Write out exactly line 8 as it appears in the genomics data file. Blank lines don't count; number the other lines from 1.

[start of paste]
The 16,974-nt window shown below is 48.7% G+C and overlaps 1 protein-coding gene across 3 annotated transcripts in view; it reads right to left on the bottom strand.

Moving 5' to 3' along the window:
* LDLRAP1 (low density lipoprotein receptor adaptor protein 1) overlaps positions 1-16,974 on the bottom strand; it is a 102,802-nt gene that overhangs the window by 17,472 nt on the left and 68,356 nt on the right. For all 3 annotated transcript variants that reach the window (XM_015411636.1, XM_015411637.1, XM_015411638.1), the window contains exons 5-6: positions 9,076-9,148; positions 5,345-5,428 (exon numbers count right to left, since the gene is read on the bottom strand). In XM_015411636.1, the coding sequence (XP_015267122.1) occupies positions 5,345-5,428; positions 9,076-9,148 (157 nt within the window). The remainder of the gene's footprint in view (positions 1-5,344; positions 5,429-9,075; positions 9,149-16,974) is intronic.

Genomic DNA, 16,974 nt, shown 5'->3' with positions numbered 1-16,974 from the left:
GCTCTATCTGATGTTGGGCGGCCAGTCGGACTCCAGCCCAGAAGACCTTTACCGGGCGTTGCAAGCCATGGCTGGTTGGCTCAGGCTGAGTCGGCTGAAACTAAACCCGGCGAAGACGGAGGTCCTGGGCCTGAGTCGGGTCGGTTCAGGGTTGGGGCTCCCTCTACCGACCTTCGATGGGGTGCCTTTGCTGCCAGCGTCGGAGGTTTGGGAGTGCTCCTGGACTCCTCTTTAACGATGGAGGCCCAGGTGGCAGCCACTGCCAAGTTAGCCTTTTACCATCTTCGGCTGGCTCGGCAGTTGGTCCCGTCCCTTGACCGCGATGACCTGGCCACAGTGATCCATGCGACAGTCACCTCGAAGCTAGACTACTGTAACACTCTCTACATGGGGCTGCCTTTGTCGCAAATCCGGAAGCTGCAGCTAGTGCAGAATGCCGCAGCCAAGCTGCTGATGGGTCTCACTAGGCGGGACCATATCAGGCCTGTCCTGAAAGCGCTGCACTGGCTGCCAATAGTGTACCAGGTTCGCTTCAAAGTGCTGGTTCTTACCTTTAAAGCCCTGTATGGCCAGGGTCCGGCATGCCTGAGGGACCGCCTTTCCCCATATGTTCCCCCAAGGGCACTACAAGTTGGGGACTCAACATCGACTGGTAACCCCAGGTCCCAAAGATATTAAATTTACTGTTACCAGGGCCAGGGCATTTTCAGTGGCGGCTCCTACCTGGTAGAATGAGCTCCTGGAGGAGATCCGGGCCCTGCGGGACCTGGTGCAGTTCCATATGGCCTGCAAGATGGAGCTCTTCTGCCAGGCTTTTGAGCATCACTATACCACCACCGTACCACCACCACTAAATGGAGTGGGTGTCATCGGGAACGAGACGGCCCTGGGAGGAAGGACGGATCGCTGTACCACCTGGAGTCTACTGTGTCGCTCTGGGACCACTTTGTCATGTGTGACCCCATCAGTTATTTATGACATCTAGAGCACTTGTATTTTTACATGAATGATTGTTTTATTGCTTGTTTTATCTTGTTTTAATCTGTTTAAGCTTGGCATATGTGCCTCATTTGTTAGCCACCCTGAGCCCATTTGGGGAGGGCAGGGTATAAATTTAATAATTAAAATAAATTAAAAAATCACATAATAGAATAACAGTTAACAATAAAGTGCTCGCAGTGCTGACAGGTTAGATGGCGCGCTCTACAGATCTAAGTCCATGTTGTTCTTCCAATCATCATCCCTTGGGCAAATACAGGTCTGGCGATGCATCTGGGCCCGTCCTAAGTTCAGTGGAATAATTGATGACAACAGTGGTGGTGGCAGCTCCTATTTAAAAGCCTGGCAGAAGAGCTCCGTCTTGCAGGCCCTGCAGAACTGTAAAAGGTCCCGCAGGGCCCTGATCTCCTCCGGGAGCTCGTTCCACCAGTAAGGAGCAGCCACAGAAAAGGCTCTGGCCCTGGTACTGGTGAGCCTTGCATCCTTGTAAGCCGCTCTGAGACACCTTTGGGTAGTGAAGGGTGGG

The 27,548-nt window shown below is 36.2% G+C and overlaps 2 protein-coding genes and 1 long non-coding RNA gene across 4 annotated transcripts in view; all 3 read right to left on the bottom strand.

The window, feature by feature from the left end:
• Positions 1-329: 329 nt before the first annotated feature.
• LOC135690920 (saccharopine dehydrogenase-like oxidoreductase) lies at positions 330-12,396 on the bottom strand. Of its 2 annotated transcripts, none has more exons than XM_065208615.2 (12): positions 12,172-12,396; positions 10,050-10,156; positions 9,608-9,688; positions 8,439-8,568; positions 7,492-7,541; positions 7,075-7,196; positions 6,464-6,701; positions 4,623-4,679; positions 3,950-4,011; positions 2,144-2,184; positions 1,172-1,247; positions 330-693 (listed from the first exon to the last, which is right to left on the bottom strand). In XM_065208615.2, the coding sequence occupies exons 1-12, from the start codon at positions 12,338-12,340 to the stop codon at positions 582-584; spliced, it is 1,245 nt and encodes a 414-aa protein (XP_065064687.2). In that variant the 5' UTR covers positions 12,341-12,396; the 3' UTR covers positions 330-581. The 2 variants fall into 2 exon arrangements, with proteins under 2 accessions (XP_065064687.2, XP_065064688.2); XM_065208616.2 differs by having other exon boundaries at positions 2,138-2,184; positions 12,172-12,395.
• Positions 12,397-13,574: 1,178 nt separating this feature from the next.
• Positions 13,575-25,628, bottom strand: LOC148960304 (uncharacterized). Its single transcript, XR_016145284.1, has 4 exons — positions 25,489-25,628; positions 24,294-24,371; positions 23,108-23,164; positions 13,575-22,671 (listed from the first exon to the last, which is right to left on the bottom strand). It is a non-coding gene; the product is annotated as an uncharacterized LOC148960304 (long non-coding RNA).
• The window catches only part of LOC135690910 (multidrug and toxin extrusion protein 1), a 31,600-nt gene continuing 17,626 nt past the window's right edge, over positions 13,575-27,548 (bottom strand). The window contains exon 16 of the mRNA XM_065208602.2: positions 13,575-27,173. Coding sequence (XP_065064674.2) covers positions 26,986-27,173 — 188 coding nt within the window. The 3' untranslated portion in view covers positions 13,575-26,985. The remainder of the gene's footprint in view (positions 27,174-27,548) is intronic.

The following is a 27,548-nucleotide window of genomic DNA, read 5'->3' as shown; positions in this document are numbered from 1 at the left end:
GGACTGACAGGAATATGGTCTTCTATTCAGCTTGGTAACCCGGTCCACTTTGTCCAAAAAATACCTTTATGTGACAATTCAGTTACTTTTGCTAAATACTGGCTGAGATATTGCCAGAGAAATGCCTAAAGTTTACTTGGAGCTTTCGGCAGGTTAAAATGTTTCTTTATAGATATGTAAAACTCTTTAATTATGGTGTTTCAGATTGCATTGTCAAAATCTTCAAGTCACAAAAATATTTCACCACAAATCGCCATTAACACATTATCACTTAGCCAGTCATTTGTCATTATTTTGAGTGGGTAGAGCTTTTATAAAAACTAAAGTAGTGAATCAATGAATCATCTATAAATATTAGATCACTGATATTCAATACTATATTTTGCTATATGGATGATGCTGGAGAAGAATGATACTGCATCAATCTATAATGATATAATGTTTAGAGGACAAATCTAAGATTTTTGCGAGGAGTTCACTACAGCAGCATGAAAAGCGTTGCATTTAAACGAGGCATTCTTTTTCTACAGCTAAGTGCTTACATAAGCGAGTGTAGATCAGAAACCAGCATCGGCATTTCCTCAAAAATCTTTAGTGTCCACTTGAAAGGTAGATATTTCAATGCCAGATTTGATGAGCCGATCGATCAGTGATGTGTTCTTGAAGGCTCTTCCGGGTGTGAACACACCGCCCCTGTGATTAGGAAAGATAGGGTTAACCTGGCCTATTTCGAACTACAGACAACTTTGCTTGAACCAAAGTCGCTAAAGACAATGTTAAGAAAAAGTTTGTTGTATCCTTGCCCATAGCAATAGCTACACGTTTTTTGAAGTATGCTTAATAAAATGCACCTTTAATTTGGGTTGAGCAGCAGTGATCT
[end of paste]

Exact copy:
• Positions 1-329: 329 nt before the first annotated feature.